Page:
Recession or no recession?

Talk of a recession in the US is again in the air.  Last autumn, when the Federal Reserve was on its path of ‘normalisation’ by increasing interest rates, we thought a recession close to inevitable.  The authorities have changed tack abruptly, and we commented in January that it might or might not be too late to prevent a US downturn.

 

More recently we have had that classic sign of recession, an inverted yield curve, as US longer bond yields have fallen beneath short rates.  As a result, recession talk has risen. 

 

We have two reasons for believing that, while it is certainly a possible outcome, it is not yet baked in.  We have written before why there are technical reasons for the sharp fall in longer term US bond yields, which are more to do with the financial system’s demand for ‘safe assets’ and less to do with risk appetite.  We also note that our friends at CrossBorder’s major liquidity index at the end of May was still just above recession level, and policy stance at both the Fed and PBoC in particular are close to neutral.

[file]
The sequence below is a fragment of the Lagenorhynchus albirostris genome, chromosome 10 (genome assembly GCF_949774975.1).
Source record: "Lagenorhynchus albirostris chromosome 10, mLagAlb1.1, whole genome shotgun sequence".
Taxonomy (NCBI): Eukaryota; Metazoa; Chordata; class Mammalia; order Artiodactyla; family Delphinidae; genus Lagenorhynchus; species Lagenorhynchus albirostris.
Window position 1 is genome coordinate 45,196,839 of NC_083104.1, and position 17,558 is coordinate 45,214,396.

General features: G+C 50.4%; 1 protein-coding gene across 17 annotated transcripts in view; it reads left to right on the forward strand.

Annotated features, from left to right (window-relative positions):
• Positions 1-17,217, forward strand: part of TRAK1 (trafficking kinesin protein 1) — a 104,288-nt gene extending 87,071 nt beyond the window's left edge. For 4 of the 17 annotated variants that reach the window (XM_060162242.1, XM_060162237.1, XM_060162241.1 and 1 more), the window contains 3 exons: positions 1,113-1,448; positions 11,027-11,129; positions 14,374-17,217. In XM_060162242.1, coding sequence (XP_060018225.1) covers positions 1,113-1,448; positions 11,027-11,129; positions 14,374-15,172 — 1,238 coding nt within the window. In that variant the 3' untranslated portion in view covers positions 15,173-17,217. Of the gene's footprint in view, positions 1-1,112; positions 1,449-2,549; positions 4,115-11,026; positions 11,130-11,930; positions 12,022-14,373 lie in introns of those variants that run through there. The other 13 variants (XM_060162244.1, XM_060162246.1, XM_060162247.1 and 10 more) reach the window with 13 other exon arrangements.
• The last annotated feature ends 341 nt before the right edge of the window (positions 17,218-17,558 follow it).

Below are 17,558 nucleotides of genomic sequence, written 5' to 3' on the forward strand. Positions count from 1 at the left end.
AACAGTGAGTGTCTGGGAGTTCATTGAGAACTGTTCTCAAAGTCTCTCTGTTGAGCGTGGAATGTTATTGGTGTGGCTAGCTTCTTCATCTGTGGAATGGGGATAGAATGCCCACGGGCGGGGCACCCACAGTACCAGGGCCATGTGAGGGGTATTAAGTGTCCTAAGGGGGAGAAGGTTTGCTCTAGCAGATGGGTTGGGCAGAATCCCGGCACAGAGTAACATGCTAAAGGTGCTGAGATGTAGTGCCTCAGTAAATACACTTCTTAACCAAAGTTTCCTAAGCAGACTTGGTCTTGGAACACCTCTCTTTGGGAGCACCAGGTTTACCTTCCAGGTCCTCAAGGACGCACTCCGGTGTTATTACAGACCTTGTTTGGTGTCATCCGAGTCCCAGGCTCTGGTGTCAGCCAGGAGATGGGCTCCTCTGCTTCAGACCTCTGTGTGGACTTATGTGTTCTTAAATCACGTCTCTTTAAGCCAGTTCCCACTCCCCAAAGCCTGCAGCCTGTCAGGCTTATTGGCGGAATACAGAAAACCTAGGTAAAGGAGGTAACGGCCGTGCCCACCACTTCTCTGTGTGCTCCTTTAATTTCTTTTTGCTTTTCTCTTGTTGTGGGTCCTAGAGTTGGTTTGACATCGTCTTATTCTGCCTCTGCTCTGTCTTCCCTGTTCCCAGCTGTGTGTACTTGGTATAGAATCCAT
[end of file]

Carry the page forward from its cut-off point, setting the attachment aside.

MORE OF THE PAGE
That said, what we have noticed is a sharp fall in investors’ risk appetite as measured by cross-border flows and investor sentiment.  It looks as if more investors have already positioned themselves for an economic downturn, which suggests the market impact of one may be less dramatic than expected.  We also believe, as we have commented before, that the Fed would react with a new QE programme.  This would aim to limit the extent and impact, much as in 2008/9.

 

So, recession or no recession?  We don’t know the answer and we don’t wish to sound overly complacent.  However, we are not yet convinced that a recession in the US is certain and we do believe that, if there is one, the impact on markets will be short-term rather than extended.